This exhibit lets visitors examine the colors of light using colored filters and a prism. The prism breaks up a bream of white light and projects the resulting spectrum onto a screen. White light contains all the colors of the rainbow. The colored filters at this table contain dyes that can absorb certain colors of light and allow other colors to successfully pass through. Visitors place the filters in the path of the white light and observe how the spectrum changes.
The Light Island exhibit is made up of a light source that projects rays of incandescent white and colored lights. Using different types of lenses, mirrors, filters, prisms, and Plexiglas, visitors experiment with light to observe reflection, refraction, color mixing and separation, and other optical phenomena. Some activities that can be performed at this exhibit include: using lenses to observe that different wavelengths (colors) of light focus at slightly different places; using mirrors to reflect or bounce one color of light at another and observe the resulting mixture of light; using a prism to bend light in such a way as to observe all the colors of white light; and using colored filters to observe light absorption and transmission.
At the Light Palette computer exhibit visitors combine the three primary colors of light (red, blue, and green) in various combinations and the amounts to create a target color. Visitors control the color of the background screen and eight vertical strips that lie across it. Visitors are challenged to match the colors of the strips to the chosen background color. When the match is perfect, the strips will disappear. Mixing colored lights is different than mixing colored pigments. When equal amounts of red, blue and green pigments are mixed together a dark muddy brown color is formed. When equal amounts of red, blue and green lights are mixed together white light is formed.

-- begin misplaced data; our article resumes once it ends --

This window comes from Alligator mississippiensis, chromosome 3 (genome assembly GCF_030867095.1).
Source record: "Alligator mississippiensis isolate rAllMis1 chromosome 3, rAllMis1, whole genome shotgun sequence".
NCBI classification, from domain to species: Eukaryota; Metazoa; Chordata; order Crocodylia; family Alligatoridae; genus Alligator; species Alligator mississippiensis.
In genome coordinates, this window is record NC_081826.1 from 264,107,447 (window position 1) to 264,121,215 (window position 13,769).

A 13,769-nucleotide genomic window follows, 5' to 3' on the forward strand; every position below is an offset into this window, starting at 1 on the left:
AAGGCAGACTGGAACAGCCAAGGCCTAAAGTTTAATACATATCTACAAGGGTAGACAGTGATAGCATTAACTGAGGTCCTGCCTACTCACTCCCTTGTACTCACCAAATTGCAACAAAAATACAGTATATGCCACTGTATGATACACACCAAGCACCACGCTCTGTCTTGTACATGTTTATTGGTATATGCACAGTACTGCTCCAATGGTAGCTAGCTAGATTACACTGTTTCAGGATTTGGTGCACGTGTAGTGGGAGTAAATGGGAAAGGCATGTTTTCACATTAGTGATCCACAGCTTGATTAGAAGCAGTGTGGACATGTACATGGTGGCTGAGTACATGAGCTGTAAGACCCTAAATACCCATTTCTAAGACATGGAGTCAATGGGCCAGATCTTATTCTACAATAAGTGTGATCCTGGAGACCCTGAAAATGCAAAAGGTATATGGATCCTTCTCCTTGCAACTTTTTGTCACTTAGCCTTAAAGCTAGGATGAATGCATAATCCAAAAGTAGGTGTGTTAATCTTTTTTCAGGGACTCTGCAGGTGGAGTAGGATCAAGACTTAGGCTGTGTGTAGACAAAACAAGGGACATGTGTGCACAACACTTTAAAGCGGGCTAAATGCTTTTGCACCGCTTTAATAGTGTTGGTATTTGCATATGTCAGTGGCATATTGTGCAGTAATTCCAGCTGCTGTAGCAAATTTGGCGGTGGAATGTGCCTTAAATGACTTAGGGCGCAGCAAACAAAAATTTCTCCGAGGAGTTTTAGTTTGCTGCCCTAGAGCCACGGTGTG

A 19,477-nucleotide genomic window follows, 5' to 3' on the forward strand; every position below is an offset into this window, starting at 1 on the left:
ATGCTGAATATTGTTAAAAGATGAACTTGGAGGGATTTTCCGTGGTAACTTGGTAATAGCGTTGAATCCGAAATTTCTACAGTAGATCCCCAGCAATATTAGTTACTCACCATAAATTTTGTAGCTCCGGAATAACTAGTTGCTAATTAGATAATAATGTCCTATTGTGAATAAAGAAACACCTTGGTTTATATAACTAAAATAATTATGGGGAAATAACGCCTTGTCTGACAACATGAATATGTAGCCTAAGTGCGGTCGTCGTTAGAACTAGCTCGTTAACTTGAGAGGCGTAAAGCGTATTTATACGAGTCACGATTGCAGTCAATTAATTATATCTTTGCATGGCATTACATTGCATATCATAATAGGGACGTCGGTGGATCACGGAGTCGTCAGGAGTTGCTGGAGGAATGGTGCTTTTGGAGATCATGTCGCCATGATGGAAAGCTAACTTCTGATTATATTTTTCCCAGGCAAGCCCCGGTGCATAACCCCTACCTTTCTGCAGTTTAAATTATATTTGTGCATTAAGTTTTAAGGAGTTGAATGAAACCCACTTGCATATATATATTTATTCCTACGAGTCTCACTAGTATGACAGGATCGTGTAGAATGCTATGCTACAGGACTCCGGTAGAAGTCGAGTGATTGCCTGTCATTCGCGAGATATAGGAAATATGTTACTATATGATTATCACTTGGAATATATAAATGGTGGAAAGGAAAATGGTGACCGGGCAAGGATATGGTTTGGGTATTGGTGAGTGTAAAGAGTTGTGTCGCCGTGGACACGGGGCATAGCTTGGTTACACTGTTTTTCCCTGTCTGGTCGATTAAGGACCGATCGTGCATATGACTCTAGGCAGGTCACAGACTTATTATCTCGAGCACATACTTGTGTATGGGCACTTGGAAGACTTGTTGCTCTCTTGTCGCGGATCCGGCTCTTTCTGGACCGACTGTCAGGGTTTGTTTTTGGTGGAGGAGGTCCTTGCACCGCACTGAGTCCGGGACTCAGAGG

As the name implies, the Lux Rota (rotating light) art work by Christian Schless enables visitors to manipulate a spinning, beam of red or blue light imposed upon a large black background. Visitors can change the frequency, how often the light patterns appear on the screen; the RPM (revolutions per minute), the number of times the light rotates in one minute; and the voltage, the amount of electricity or current being supplied (controls brightness of the light). By adjusting these three controls a variety of interesting patterns, that appear to be made up of many light beams, are formed from the single beam of light. This occurs because the exhibit is being powered by an alternating electrical current that turns on and off 120 times per second. At this exhibit however, the effect of the alternating current becomes visible. When the light beam is moved quickly past the eye, the fine divisions of light and dark that are going on and off 120 times per second, which were invisible before, are now spread out over the retina of the eye and have become visible.
Every gas, when excited by an electrical current, glows with a unique combination of colors and those colors form a distinct pattern. No two gases emit the same pattern when excited. Examining the spectrum of light a gas emits has helped researchers determine the makeup of different light sources, including stars like the Sun. This exhibit lets visitors examine the spectra of various gases by putting a charge through them and examining the glow through special diffraction grating that splits light into its components.